Barbara and Charles, bastard son of Charles II, pose as Madonna and Baby Jeeby.
National Portrait Gallery (always worth a visit)
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PostSubject: Re: Strumpets and Ninnycocks   Sun 09 Oct 2016, 14:07

Oi, nordmann, I posted about Barbara Villiers on page one of this thread - and I quoted the relevant bit from Pepys, and I sent the picture of Barbara Palmer as the Holy Virgin, with little Charlie as Baby Jesus.

Makes you wonder if anyone reads stuff here anymore.   Smile

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PostSubject: Re: Strumpets and Ninnycocks   Sun 09 Oct 2016, 14:55

No wonder it all sounded so familiar, even as I wrote it.  Smile

Many apologies - it appears your post coincided with my summer sojourns and I hadn't scrolled up to read it on my return.

Mind you, Villiers was so the epitome of the ilk that she fully deserves being mentioned twice. In fact so consummate an illicit consummatress was she and so long a sybaritic umber did she cast that one these days is inclined to ignore the shade of her younger cousin Elizabeth Villiers who, like her more infamous relative, also put quite a lot of Irish noses out of joint the more royally rewarded her lascivious libido became.

For Elizabeth the royal in question was William (who we assume dropped the "and Mary" bit while indulging his mistress) and who, just as Charles II had gifted his paramour extensive chunks of Irish real estate which he didn't actually own, decided Elizabeth might like several estates in Ireland that he reckoned he had "confiscated" from James II after seeing Jimmy off a few years before. The only problem with this was that James had never owned the properties in question, that many of them not only never had been confiscated but were still owned and maintained by eminently Williamite pre-Jacobite titled families, and that in any case the "Glorious Revolution" had quite sensibly resulted in a parliamentary clause - which William had agreed to - in which no estate confiscated as crown property anyway should revert to actual ownership by anyone wearing the crown. William had broken about a dozen of his own laws in executing his little gesture of benevolence.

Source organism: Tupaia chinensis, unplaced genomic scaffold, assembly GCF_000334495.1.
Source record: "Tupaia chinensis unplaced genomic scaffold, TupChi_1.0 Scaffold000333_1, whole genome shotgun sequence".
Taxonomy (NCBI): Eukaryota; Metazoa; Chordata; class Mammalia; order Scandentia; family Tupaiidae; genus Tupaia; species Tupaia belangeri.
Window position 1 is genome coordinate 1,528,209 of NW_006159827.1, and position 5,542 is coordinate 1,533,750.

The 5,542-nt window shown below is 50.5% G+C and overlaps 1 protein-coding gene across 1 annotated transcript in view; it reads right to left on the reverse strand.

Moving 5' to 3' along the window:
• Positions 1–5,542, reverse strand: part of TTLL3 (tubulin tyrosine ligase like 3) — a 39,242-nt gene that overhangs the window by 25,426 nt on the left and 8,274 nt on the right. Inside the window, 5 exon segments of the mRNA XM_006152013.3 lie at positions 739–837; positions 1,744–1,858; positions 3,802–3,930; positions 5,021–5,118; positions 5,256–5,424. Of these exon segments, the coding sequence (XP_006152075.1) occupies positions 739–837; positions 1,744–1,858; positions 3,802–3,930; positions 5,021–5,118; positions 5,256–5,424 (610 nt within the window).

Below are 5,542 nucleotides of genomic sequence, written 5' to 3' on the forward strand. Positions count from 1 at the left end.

Lizzie tried to brazen it out but both the parliament in Dublin and London shot her down (William even paid a fine levied on her to cover the expense of convening parliament just to prize the deeds out of her greedy paws). When Queen Mary died Lizzie must have salivated at the prospect of filling the vacancy, but it wasn't to be. William (no doubt advised by his accountant) decided to cut his losses and ditch the lassie, who was already moonlighting as a freelance femme-fatale (fatal in any case for the rather dim Edward "Beau" Wilson, and almost for his murderer, the future renowned economist John Law). Though not officially involved in the arrangement William must surely have had a role in the scheme whereby she was quickly married off to the 3rd Duke of Hamilton, and the aforementioned unfortunate George Hamilton was almost immediately appointed Earl of Orkney (with instructions that he and his wife move there pronto).

Lizzie and Georgie actually had by all accounts a good marriage, his well attested effeminacy notwithstanding even producing three daughters in the process. One daughter, Anne, rather ironically was to end up married to Richard Boyle, the Earl of Cork, and by doing so ended up lording over many of the very estates which had been illegally gifted to her mammy all those years before.

Lizzie didn't fade away up in Orkney. Once the Georgians took over the monarchy business she was back in town socialiting and pulling strings to her heart's content and though not a mistress of George I was considered by many to have a little too much say over the Hanoverian's policies. Jonathan Swift bumped into her during this period and when asked his impression replied simply "She squints like a dragon". Nuff said.


Lizzie as King Billy would have known her (though with less clobber probably)
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PostSubject: Re: Strumpets and Ninnycocks   Tue 11 Oct 2016, 23:06

@nordmann wrote:
exercising inordinate power from behind the scenes with historical consequences